The uncertainty is completely understandable to me, and not especially relevant to the points I was making. It does seem that in many cases, it would be possible to confirm that a body was unacceptable for donation long before death, including both in the case of the infectious diseases in the case of someone in prison and (if severely underweight or overweight was quantifiable and/or consistent) in those cases for someone whose weight was unlikely to change in the months or weeks before death.

History of illegal drug use depends on the drug used and the method of delivery. It is very common for persons to test positive for Hepatitis or HIV if they had a history of drug abuse. Many never had any symptoms of having these diseases during their life. This is the same for incarceration. We define incarceration as serving time in a federal prison for 6 months or more. There is a really strong correlation with people being incarcerated and a high incidence of testing positive for Hepatitis especially. I’ve always wondered why this is the case, but it is. I’ve seen the test results to prove it over and over again.

As I suspected, these regulations are about the correlations between certain behaviors and certain infectious diseases. If they test the bodies anyway for infectious diseases, why involve the correlating factors? Why exclude prisoners or drug abusers who do not have HIV or hepatitis? Any correlation that is not 100% is a form of stereotyping, and the tests have to be conducted anyway. I do see that the correlations probably lead to cost savings, which is almost certainly a factor.

Overweight and underweight more than just a body image problem. When it comes to transporting an overweight donor, it can add a significant cost as well as create injury to our employees and the medical researchers that are the recipient of the donor. The expression “dead weight” is a real one. We all feel like we weigh twice as much once we spiritually exit our bodies for some reason. But it is important to distinguish that this criteria is at the time of death. A person’s weight can fluctuate a great deal if they are ill for several months or years prior to death so we do not prevent people from registering their intent to BE a donor but I want people to know in advance this may prevent donation from occurring. In regards to low body weight, donors that are severely emaciated are not requested by researchers because they do not represent the norm. But again, sometimes the researchers request these donations. …This criteria fluctuates often so I just list it as “severely under or overweight” to represent what is usually the truth. This criteria is subject to change so I don’t put an actual BMI number on our website. Many people register their intent to donate far in advance of their eventual death and I am certain that criteria will continue to evolve and change.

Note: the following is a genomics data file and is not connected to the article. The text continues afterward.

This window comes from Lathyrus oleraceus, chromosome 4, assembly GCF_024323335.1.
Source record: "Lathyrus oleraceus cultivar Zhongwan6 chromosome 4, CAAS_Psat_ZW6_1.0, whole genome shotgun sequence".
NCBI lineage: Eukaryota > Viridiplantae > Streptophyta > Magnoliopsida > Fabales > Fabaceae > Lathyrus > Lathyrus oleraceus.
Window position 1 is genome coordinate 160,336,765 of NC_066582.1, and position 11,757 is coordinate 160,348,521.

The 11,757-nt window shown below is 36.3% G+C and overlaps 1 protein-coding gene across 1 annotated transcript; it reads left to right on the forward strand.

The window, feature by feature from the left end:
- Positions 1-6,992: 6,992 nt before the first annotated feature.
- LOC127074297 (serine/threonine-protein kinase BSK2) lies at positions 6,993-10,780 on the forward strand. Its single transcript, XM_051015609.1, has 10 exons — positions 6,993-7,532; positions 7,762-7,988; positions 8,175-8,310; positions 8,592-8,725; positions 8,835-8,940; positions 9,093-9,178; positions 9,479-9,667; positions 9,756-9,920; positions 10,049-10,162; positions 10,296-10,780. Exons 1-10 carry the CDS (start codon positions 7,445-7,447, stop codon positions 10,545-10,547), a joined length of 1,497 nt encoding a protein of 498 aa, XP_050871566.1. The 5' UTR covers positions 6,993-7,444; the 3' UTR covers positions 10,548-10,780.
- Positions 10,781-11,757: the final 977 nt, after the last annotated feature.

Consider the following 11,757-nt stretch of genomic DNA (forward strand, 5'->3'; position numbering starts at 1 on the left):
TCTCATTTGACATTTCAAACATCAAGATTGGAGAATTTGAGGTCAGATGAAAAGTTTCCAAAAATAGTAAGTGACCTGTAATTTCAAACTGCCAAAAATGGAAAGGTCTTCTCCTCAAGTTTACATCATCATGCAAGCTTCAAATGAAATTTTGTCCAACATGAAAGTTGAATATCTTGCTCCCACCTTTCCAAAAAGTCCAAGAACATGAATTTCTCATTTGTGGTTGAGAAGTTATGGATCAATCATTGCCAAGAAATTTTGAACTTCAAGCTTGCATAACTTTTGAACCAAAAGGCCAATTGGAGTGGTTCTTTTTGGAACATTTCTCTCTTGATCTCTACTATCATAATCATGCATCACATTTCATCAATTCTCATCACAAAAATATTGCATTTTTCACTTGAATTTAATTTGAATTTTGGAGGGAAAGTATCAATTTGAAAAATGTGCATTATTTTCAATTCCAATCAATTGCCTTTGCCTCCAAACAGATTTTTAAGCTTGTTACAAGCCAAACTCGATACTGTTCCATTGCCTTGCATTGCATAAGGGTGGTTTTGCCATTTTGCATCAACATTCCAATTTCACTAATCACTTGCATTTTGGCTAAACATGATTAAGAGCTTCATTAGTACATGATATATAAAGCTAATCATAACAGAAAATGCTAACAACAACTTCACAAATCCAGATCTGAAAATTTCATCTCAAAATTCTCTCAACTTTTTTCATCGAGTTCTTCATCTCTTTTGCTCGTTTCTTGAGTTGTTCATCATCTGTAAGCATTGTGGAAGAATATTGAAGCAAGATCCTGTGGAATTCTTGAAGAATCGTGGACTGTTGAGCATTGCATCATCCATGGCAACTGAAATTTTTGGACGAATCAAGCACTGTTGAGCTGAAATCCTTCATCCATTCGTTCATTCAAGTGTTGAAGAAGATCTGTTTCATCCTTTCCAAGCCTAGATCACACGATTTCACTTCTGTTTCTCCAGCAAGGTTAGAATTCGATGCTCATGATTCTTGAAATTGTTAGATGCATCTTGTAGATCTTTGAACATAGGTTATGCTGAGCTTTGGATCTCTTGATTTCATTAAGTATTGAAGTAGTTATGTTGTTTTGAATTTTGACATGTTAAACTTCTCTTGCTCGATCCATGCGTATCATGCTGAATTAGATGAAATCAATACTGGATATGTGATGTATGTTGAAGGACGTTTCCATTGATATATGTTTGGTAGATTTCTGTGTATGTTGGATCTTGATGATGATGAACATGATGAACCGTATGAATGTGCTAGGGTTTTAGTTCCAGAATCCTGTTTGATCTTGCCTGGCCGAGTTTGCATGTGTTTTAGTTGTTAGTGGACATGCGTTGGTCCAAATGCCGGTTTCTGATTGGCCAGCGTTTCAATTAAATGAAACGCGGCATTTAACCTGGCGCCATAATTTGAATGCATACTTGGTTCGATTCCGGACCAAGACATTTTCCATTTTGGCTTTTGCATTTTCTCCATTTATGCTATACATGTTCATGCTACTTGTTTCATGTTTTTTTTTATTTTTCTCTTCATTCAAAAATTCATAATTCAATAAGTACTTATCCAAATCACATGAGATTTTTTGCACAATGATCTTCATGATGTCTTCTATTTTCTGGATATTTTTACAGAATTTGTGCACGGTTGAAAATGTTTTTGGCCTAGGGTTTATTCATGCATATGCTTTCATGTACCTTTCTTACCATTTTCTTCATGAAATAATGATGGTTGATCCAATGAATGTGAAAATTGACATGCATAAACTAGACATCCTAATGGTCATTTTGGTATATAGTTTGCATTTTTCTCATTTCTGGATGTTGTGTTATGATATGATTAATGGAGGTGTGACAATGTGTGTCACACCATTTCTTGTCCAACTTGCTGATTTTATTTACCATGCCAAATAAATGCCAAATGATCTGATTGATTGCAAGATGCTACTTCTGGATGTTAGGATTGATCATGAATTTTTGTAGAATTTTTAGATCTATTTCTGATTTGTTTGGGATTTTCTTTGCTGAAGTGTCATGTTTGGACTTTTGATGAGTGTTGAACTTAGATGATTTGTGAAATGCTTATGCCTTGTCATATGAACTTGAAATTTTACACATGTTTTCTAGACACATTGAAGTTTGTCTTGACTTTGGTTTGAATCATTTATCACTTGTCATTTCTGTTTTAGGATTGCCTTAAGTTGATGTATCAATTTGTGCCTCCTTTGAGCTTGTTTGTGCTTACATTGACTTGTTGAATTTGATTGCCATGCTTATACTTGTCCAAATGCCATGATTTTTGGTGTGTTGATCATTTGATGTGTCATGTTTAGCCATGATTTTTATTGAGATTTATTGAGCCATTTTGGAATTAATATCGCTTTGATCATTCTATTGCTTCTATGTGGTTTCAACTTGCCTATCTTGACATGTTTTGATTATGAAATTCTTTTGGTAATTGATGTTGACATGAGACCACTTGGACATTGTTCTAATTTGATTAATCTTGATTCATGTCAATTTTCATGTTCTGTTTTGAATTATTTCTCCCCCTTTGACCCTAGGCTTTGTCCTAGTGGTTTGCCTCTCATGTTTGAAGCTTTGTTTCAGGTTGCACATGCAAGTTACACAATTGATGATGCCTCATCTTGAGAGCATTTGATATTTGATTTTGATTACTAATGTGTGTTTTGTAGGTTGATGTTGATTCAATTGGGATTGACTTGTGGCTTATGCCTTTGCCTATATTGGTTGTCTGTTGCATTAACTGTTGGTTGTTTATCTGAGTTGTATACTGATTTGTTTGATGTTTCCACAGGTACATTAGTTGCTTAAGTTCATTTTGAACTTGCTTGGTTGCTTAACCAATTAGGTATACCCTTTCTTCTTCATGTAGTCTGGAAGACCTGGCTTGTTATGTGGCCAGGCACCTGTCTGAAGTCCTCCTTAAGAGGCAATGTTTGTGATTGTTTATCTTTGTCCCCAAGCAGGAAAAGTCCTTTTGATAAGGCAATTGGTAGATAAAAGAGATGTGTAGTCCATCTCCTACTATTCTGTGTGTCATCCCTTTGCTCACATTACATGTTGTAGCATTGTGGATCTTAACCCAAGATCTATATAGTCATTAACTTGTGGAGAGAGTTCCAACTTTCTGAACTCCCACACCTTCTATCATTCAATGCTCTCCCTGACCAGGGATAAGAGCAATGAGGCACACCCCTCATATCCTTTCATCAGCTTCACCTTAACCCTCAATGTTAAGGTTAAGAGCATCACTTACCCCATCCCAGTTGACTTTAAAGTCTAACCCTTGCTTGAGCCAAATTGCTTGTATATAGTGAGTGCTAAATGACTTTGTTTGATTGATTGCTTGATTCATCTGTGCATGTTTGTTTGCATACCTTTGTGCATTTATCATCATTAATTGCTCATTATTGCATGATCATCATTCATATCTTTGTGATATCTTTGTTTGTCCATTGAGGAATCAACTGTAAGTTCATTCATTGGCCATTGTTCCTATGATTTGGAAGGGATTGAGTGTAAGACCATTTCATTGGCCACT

Well, “dead weight” may be a real phrase, but in terms of pounds, if I die tomorrow my body will weigh then what it weighs now, or very close to it. I would personally be happier if they gave a maximum number of pounds, rather than “severely overweight,” since (as our readers know), a 300-pound football player is not considered overweight and a 300-pound woman is. And if the issue is that researchers’ needs change, then why not just say something like “we may have weight restrictions at given times depending on researchers’ needs”? Meanwhile, I cut material about Valere’s own weight, which she might not want to see plastered over the Internet. She’s discovering the crazy randomness of BMI, which I’m always glad to see someone learn.

As far as race, age, ethnicity, disability and any other things that make us human, that criteria has never been a consideration by our researchers. In other words, they are not requesting donors of a specific race or ethnicity but they do sometimes request certain disabilities or age ranges. Our program does NOT consider these factors for donation acceptance however and neither do the researchers we work with. The more you “live” in your body, the better for medicine I say!

Fabulous! One way to make this policy operational would be to disconnect incarceration and history of drug abuse from HIV and hepatitis, and just use the tests for those diseases to set criteria for donation, although again I acknowledge the cost-saving factor.

Once again, I’m really glad MedCure is in the world, and I thank Valere for her detailed and thoughtful response.